IMDB Link: After So Many Days (2019)
Directors: Jim Hanft, Samantha Yonack
Writers: Natalia Anderson, Jim Hanft, Kyle Weber, Samantha Yonack
Stars: Jim Hanft, Samantha Yonack
Synopsis: A raw personal account of what happens when a recently married singer-songwriter duo attempts to play one show every day for a year.
I had never heard of Jim and Sam when I started this documentary, and I sadly don’t think many people will have. This is a really smart way of promotion, which is a fun documentary not only about their music and their lives, but the concept of performing a gig every single day for a year and how rough it can be, especially when not a major musician.
After watching this, it is hard to not fall in love with both Jim and Sam. Not only are they fantastic musicians and lovely people, their work ethic shows their full potential. These are hard-working people who do everything they can to make their career work. It isn’t just about the fact that they are touring every single day – sometimes in the most unglamourous of places like a corner shop or to a flock of animals. It is the extra work they do, from renting their location to make money on the side or Jim balancing a second job throughout this journey.
If there is any documentary subject that warrants a feature-length runtime, it may be this one. A common issue I have had with documentaries that I have watched as of recently is that they focus on a small time-frame and they could be presented in a shorter amount of time. After So Many Days focuses on an entire year, and all the bumps in the road they encounter during the year. This is a story unlike any other that earns that runtime, and they use it effectively.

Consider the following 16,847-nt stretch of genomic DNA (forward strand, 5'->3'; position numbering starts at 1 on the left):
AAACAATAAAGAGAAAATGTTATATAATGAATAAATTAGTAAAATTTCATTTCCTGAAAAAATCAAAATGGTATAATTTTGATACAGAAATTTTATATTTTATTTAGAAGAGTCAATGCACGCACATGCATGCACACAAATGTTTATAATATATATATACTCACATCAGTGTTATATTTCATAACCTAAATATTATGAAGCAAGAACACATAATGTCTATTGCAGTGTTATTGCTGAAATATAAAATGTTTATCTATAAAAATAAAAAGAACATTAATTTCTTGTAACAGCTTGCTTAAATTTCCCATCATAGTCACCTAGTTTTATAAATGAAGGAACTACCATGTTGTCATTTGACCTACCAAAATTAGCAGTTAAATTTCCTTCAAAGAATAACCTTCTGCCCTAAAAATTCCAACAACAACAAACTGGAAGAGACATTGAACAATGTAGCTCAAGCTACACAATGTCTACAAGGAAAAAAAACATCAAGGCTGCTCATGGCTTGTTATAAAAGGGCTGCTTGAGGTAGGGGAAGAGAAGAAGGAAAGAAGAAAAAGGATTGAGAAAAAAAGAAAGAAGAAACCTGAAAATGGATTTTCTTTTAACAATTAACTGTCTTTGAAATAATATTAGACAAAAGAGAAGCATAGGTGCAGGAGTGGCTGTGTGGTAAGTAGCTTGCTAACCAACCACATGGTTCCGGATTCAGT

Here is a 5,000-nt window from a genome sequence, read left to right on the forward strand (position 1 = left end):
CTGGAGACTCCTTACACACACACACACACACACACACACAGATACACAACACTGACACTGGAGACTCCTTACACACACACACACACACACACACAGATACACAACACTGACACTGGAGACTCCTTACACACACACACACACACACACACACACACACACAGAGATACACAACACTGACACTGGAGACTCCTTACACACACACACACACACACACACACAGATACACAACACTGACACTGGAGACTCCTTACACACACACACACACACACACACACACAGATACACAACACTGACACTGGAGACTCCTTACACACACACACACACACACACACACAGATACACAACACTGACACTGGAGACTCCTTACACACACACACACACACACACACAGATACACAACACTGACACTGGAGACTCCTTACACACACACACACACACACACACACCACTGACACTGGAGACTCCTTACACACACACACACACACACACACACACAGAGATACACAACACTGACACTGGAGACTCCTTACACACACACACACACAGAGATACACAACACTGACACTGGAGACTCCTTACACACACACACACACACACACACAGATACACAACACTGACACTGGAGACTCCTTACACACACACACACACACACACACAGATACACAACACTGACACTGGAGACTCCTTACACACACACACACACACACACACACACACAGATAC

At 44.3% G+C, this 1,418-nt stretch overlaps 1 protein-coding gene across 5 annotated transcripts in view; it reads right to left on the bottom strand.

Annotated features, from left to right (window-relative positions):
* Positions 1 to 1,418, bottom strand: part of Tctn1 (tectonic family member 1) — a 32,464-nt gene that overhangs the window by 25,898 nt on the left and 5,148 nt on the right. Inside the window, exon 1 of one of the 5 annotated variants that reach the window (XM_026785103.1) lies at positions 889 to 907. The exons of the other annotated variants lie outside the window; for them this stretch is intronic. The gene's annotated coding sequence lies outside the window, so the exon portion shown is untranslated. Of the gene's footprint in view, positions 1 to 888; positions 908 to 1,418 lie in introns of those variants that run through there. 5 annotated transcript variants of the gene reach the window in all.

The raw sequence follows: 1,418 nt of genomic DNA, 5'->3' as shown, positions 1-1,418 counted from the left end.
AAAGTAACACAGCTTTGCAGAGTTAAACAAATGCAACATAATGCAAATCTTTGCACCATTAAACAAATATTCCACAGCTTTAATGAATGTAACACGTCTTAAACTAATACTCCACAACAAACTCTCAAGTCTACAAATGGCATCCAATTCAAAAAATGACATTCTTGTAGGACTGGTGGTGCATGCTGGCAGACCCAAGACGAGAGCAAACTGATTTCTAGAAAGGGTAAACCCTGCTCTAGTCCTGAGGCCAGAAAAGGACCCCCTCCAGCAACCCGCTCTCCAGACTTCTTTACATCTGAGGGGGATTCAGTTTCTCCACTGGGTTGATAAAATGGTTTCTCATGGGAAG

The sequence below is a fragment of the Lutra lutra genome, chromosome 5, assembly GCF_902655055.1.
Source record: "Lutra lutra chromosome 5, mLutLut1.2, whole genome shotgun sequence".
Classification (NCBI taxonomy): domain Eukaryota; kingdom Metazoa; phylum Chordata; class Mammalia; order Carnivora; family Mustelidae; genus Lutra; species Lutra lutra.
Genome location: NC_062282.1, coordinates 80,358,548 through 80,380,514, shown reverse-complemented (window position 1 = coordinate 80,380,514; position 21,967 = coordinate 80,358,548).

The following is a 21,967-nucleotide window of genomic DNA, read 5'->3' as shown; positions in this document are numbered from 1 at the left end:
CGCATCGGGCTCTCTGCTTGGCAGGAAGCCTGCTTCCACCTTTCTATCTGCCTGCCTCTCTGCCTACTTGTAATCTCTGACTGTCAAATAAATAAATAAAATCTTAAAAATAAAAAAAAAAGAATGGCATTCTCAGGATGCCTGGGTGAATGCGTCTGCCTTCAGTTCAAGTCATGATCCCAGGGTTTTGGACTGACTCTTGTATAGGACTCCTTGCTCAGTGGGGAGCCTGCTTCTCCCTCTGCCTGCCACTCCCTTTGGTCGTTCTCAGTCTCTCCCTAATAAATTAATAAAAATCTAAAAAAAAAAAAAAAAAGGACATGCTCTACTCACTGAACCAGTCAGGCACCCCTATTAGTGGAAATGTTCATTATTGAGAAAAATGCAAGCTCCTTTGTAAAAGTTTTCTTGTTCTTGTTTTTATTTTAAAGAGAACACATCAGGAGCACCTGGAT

This film doesn’t just focus on the tour and the ups and downs of booking gigs. It also has a look at the music industry and the pitfalls of it. From the concerts that get cancelled last minute, the hunt for a record company to sign up with, the constant travelling from country to country. It is a lot of hard work to make it work in the music industry, and watching Jim and Sam try to make it work makes me appreciate these musicians more than I did before.
I do wish that the film slowed down at the end and let the audience soak in the end of the year long tour. It does feel like because at the end there were fewer obstacles to go through, that there is less focus on it. I loved one of the sequences where they highlight that one of the first dates was in the same location as one of the final dates, this was a nice touch to add in the documentary. I just wish we had that feeling of celebration to be even stronger, or to see their growth from taking this tour.
This is easily the best film that I have seen at the 2020 Raindance Film Festival, documentary or fiction. This is beautifully crafted, filled with passion and so well told. I was fascinated by the premise when I was reading up on the submitted films for the festival, and I am so glad I found time to sit down and click play in the schedule. If you get a chance to check this one out, I would highly recommend it.